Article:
Today, we will scale up our simulations from single neurons to networks. This will allow us to simulate the dynamics of the networks of neurons in a small patch of cortex, using networks of LIF neurons. We will study the spiking network simulation below:
from brian2 import * # network parameters N = 1000; Ne = int( 0.8*N ); Ni = int( 0.2*N ); # membrane parameters C = 200 * pF taum = 20 * msecond gL = C / taum El = -70 * mV Vth = -50 * mV # synapse parameters Ee = 0 * mvolt Ei = -80 * mvolt taue = 5 * msecond taui = 5 * msecond # excitatory and inhibitory weights g = 4 # balance between excitation and inhibition we = 0.5 * nS # excitatory synaptic weight wi = ( 7 * g * (we/nS) ) * nS # inhibitory synaptic weight # input parameters input_rate = 2*Hz # Poisson input rate # membrane equation eqs = Equations(''' dv/dt = ( gL*(El-v) + ge*(Ee-v) + gi*(Ei-v) ) * (1./C) : volt dge/dt = -ge*(1./taue) : siemens dgi/dt = -gi*(1./taui) : siemens''') # setup network P = NeuronGroup( N, model=eqs, threshold='v>Vth', reset='v=El', refractory=5*ms ) Pe = P[0:Ne]; Pi = P[Ne:] # setup excitatory and inhibitory connections Ce = Synapses( Pe, P, on_pre='ge+=we' ) Ce.connect( True, p=0.01 ) Ci = Synapses( Pi, P, on_pre='gi+=wi' ) Ci.connect( True, p=0.01 ) # setup Poisson input Ie = PoissonInput( P, 'ge', Ne, input_rate, weight=we ) # initialize network P.v = randn( len(P) ) * 5 * mV - 70 * mV # record spikes + rates (excitatory population) M = SpikeMonitor( Pe ) R = PopulationRateMonitor( Pe ) # run simulation run( 1 * second, report='text' ) # Make plot figure( figsize=(15,5) ) xlabel( 'time (ms)' ); ylabel( 'cell id' ) plot( M.t/ms, M.i, '.k' ) show()
This parameter regime creates a low-rate, irregular spiking regime called the asynchronous-irregular state. These highly disordered states are an important model in computational neuroscience, as they recreate the firing patterns of neurons in cortex. Specifically, during spontaneous waking activity, neurons fire with low rate (< 10 Hz) and high irregularity (\(C_V \approx 1\)). We will study how this state emerges as a function of the balance between excitation and inhibition.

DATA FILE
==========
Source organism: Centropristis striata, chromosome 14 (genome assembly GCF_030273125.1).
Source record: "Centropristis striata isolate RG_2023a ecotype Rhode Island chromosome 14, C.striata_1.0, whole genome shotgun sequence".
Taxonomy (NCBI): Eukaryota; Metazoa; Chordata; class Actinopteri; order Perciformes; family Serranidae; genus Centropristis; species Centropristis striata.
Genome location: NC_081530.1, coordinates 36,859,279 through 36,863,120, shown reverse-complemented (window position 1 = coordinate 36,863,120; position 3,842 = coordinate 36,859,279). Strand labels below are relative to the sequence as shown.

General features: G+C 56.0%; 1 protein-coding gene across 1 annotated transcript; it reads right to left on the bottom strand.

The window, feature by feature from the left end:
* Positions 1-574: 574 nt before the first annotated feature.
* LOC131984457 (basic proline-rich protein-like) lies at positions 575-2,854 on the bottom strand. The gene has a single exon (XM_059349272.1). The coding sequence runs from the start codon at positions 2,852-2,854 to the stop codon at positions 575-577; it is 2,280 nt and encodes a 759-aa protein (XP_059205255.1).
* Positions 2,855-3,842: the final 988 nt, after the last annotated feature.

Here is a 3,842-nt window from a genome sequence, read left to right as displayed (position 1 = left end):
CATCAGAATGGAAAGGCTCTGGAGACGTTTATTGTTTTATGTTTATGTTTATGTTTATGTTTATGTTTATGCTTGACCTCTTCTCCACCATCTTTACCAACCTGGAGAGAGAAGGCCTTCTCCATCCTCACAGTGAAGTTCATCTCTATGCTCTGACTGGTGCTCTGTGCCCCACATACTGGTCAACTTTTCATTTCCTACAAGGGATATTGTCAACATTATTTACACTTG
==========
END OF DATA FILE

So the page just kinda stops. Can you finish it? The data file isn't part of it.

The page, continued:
The most important parameters determining the state of the network are g (the balance of excitation and inhibition) and input_rate (the firing rate of the external inputs). We can study the mean firing rate in the network using the PopulationRateMonitor object in Brian (R in the code above). Try plotting the firing rate as a function of time for one run of the simulation and study how that matches up with the spike train raster. Also try running the network for different numbers of neurons, to understand how this affects the spiking state.
Finally, we can study how states of regular, highly synchronous spiking emerge in the network at different values of g and input_rate. To quantify the irregularity in the network, we can calculate \(C_V\) using the code below:
def coefficient_of_variation( spike_monitor, N ): # calculate Cv of inter-spike intervals cv = np.zeros( N ) for ii in range(N): tau = diff( spike_monitor.spike_trains()[ii] ) cv[ii] = std( tau ) / mean( tau )
If you need to run multiple simulations of the network, you can put the network setup and running code into a function
Experiments: (1) Simulate the network with increasing values of input_rate and observe how the network state changes. (2) Simulate the network for increasing values of g and again observe the change in network state. (3) Quantify the dependence on both control parameters, either in a one- or two-dimensional scan across values.